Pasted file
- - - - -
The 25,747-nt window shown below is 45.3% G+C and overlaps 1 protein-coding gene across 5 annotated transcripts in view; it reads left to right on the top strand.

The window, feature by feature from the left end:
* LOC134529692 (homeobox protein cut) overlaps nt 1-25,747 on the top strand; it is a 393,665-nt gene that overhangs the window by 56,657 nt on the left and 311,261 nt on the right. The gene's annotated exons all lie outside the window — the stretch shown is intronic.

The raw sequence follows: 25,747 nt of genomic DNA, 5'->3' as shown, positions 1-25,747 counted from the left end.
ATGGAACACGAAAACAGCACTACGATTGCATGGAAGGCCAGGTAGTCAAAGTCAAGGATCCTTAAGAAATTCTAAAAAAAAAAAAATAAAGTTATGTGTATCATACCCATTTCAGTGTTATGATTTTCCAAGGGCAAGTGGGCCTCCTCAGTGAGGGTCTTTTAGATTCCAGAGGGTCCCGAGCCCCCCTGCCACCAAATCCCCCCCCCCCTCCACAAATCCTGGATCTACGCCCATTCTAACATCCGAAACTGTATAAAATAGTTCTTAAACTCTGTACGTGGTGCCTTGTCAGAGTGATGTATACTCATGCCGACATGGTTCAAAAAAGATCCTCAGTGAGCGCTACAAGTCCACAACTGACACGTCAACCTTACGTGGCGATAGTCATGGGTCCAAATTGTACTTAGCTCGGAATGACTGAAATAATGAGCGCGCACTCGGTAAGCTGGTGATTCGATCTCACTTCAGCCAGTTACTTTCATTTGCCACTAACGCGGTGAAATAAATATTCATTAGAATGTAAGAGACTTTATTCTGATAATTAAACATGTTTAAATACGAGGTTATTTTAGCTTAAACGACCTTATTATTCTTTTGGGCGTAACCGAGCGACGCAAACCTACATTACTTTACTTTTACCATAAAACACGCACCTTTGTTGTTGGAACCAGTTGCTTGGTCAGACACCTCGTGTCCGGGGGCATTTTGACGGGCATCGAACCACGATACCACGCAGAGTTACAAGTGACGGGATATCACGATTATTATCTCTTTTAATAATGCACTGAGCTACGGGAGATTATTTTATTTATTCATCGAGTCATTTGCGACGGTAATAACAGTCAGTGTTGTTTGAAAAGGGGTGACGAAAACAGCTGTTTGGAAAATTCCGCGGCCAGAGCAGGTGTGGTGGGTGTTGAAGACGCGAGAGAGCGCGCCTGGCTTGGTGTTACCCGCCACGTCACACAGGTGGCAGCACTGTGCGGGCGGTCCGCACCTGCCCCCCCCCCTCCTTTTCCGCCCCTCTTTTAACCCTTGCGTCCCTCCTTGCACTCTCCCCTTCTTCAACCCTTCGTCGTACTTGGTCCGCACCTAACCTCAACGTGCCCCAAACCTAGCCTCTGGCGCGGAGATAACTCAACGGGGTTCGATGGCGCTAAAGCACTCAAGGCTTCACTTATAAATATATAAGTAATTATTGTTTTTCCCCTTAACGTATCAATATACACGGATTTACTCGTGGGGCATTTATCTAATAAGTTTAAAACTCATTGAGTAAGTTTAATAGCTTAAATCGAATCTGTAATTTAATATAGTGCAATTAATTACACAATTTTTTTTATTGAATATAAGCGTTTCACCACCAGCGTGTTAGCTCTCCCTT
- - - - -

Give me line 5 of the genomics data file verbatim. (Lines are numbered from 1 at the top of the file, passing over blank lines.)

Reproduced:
ATGGAACACGAAAACAGCACTACGATTGCATGGAAGGCCAGGTAGTCAAAGTCAAGGATCCTTAAGAAATTCTAAAAAAAAAAAAATAAAGTTATGTGTATCATACCCATTTCAGTGTTATGATTTTCCAAGGGCAAGTGGGCCTCCTCAGTGAGGGTCTTTTAGATTCCAGAGGGTCCCGAGCCCCCCTGCCACCAAATCCCCCCCCCCCTCCACAAATCCTGGATCTACGCCCATTCTAACATCCGAAACTGTATAAAATAGTTCTTAAACTCTGTACGTGGTGCCTTGTCAGAGTGATGTATACTCATGCCGACATGGTTCAAAAAAGATCCTCAGTGAGCGCTACAAGTCCACAACTGACACGTCAACCTTACGTGGCGATAGTCATGGGTCCAAATTGTACTTAGCTCGGAATGACTGAAATAATGAGCGCGCACTCGGTAAGCTGGTGATTCGATCTCACTTCAGCCAGTTACTTTCATTTGCCACTAACGCGGTGAAATAAATATTCATTAGAATGTAAGAGACTTTATTCTGATAATTAAACATGTTTAAATACGAGGTTATTTTAGCTTAAACGACCTTATTATTCTTTTGGGCGTAACCGAGCGACGCAAACCTACATTACTTTACTTTTACCATAAAACACGCACCTTTGTTGTTGGAACCAGTTGCTTGGTCAGACACCTCGTGTCCGGGGGCATTTTGACGGGCATCGAACCACGATACCACGCAGAGTTACAAGTGACGGGATATCACGATTATTATCTCTTTTAATAATGCACTGAGCTACGGGAGATTATTTTATTTATTCATCGAGTCATTTGCGACGGTAATAACAGTCAGTGTTGTTTGAAAAGGGGTGACGAAAACAGCTGTTTGGAAAATTCCGCGGCCAGAGCAGGTGTGGTGGGTGTTGAAGACGCGAGAGAGCGCGCCTGGCTTGGTGTTACCCGCCACGTCACACAGGTGGCAGCACTGTGCGGGCGGTCCGCACCTGCCCCCCCCCCTCCTTTTCCGCCCCTCTTTTAACCCTTGCGTCCCTCCTTGCACTCTCCCCTTCTTCAACCCTTCGTCGTACTTGGTCCGCACCTAACCTCAACGTGCCCCAAACCTAGCCTCTGGCGCGGAGATAACTCAACGGGGTTCGATGGCGCTAAAGCACTCAAGGCTTCACTTATAAATATATAAGTAATTATTGTTTTTCCCCTTAACGTATCAATATACACGGATTTACTCGTGGGGCATTTATCTAATAAGTTTAAAACTCATTGAGTAAGTTTAATAGCTTAAATCGAATCTGTAATTTAATATAGTGCAATTAATTACACAATTTTTTTTATTGAATATAAGCGTTTCACCACCAGCGTGTTAGCTCTCCCTT